Penguin Random House, the world's largest book publisher, and rival Simon & Schuster have scrapped a US$2.2 billion deal to merge, Penguin owner Bertelsmann said in a statement.
Bertelsmann, a German media group which owns Penguin, initially said it would appeal against a US judge's decision that said its purchase of Simon & Schuster would be illegal because it would hit authors' pay.
But Bertelsmann said in a statement on Monday that it "will advance the growth of its global book publishing business without the previously planned merger of Penguin Random House and Simon & Schuster."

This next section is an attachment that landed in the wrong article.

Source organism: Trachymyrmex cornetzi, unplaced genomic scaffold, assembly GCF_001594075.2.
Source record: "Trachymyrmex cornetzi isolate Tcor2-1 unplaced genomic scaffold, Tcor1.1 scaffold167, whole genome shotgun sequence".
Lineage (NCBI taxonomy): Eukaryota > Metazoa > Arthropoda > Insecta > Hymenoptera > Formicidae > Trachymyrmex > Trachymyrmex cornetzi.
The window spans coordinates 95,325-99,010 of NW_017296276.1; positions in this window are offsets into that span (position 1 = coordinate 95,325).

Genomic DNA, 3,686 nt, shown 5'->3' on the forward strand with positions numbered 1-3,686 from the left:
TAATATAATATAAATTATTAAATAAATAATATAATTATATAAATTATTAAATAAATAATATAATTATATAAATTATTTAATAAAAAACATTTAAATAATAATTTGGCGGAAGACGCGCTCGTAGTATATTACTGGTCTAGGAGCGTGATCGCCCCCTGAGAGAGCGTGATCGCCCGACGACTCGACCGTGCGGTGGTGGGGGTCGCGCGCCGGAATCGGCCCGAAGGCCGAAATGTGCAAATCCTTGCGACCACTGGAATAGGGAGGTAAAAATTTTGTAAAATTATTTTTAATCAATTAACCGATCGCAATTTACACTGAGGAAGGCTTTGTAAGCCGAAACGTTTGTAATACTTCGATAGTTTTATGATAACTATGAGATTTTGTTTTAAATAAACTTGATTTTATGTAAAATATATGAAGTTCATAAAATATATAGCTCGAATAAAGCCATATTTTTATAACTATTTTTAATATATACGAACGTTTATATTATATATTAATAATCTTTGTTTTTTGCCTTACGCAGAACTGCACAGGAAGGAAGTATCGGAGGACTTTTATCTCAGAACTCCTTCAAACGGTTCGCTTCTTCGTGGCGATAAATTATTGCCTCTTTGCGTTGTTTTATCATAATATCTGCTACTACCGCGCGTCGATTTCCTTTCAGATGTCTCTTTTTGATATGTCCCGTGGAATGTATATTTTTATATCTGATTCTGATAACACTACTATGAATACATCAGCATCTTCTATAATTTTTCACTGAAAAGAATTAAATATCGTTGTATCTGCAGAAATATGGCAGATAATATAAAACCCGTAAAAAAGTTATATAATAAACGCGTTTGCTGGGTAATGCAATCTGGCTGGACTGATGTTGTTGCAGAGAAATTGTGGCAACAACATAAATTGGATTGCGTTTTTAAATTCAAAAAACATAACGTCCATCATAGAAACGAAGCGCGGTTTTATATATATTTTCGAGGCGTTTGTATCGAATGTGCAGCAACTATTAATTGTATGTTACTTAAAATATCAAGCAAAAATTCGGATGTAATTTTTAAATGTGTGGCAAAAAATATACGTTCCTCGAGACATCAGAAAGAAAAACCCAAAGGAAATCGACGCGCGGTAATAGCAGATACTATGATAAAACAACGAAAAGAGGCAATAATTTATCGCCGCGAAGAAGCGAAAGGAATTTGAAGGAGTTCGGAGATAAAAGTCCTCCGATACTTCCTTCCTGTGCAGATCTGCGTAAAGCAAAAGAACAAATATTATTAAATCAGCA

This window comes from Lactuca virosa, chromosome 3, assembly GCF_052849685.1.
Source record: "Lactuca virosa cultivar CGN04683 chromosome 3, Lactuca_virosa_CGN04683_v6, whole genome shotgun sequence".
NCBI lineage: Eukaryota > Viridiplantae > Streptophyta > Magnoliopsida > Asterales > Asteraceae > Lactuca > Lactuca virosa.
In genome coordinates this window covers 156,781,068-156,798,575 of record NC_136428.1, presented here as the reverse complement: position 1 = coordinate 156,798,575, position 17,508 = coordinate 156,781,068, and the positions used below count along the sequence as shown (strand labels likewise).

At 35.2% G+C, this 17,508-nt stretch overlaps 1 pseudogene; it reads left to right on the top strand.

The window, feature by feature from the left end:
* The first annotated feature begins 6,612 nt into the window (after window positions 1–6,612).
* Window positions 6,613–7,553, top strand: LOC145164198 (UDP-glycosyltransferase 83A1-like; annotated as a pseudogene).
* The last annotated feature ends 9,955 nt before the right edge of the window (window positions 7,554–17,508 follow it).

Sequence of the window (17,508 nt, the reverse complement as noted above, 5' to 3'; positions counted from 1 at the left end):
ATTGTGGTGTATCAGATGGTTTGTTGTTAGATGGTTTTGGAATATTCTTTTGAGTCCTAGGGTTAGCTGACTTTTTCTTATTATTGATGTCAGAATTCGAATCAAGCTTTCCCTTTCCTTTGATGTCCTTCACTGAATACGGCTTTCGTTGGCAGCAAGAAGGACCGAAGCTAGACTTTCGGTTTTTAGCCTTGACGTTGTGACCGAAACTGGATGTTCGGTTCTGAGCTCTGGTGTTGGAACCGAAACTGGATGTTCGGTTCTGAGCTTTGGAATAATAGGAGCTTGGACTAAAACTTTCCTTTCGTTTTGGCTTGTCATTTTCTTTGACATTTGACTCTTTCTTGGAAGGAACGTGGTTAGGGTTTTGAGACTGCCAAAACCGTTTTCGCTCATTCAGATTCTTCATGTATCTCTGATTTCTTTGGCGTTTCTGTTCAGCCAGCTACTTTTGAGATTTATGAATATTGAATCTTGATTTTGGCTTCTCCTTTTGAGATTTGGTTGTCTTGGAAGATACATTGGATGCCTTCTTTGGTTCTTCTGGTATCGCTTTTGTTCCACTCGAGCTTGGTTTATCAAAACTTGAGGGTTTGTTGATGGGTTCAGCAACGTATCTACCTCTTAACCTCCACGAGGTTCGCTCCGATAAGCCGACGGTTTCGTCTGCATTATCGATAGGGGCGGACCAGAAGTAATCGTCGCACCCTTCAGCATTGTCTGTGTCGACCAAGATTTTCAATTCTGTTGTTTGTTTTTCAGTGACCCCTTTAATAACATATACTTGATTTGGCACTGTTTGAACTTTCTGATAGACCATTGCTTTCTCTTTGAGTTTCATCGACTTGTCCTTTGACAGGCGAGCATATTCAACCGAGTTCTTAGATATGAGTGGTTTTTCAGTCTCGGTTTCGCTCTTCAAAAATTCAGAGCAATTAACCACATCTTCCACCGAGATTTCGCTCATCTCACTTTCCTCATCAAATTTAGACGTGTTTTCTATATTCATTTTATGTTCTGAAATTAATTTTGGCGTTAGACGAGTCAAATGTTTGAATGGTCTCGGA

Reuters reported on Sunday that the German company was unable to convince Paramount Global, Simon & Schuster's owner, to extend their deal agreement and appeal against the judge's decision.
Judge Florence Pan of the US District Court for the District of Columbia ruled on October 31 that the Justice Department had shown the deal could substantially lessen competition "in the market for the US publishing rights to anticipated top-selling books."
With the deal's dissolution, Penguin will pay a US$200 million termination fee to Paramount.
Paramount said on Monday that Simon & Schuster was a "non-core asset" to Paramount. "It is not video-based and therefore does not fit strategically within Paramount's broader portfolio," the company said in a filing on the deal's termination.
The Justice Department did not immediately respond to a request for comment. (Reuters)